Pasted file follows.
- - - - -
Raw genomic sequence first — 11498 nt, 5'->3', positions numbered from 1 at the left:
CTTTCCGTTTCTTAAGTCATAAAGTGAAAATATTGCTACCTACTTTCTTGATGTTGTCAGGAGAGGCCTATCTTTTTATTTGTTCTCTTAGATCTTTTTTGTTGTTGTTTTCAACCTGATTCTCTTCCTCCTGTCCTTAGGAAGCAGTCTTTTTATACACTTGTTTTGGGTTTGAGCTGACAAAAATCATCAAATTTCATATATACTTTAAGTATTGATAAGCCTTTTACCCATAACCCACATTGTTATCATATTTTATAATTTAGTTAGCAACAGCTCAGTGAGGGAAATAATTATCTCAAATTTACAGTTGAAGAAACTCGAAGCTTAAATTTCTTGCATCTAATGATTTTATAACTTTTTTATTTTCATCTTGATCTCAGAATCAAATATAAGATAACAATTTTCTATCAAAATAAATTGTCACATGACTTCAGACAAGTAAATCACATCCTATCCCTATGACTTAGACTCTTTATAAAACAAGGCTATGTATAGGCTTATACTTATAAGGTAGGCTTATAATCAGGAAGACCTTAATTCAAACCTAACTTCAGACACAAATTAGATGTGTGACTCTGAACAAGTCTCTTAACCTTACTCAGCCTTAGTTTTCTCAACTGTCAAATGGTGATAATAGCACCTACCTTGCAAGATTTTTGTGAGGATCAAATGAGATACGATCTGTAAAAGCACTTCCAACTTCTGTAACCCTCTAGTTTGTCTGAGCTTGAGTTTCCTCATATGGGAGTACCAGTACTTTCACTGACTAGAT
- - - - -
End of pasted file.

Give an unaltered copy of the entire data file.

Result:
Raw genomic sequence first — 11498 nt, 5'->3', positions numbered from 1 at the left:
CTTTCCGTTTCTTAAGTCATAAAGTGAAAATATTGCTACCTACTTTCTTGATGTTGTCAGGAGAGGCCTATCTTTTTATTTGTTCTCTTAGATCTTTTTTGTTGTTGTTTTCAACCTGATTCTCTTCCTCCTGTCCTTAGGAAGCAGTCTTTTTATACACTTGTTTTGGGTTTGAGCTGACAAAAATCATCAAATTTCATATATACTTTAAGTATTGATAAGCCTTTTACCCATAACCCACATTGTTATCATATTTTATAATTTAGTTAGCAACAGCTCAGTGAGGGAAATAATTATCTCAAATTTACAGTTGAAGAAACTCGAAGCTTAAATTTCTTGCATCTAATGATTTTATAACTTTTTTATTTTCATCTTGATCTCAGAATCAAATATAAGATAACAATTTTCTATCAAAATAAATTGTCACATGACTTCAGACAAGTAAATCACATCCTATCCCTATGACTTAGACTCTTTATAAAACAAGGCTATGTATAGGCTTATACTTATAAGGTAGGCTTATAATCAGGAAGACCTTAATTCAAACCTAACTTCAGACACAAATTAGATGTGTGACTCTGAACAAGTCTCTTAACCTTACTCAGCCTTAGTTTTCTCAACTGTCAAATGGTGATAATAGCACCTACCTTGCAAGATTTTTGTGAGGATCAAATGAGATACGATCTGTAAAAGCACTTCCAACTTCTGTAACCCTCTAGTTTGTCTGAGCTTGAGTTTCCTCATATGGGAGTACCAGTACTTTCACTGACTAGAT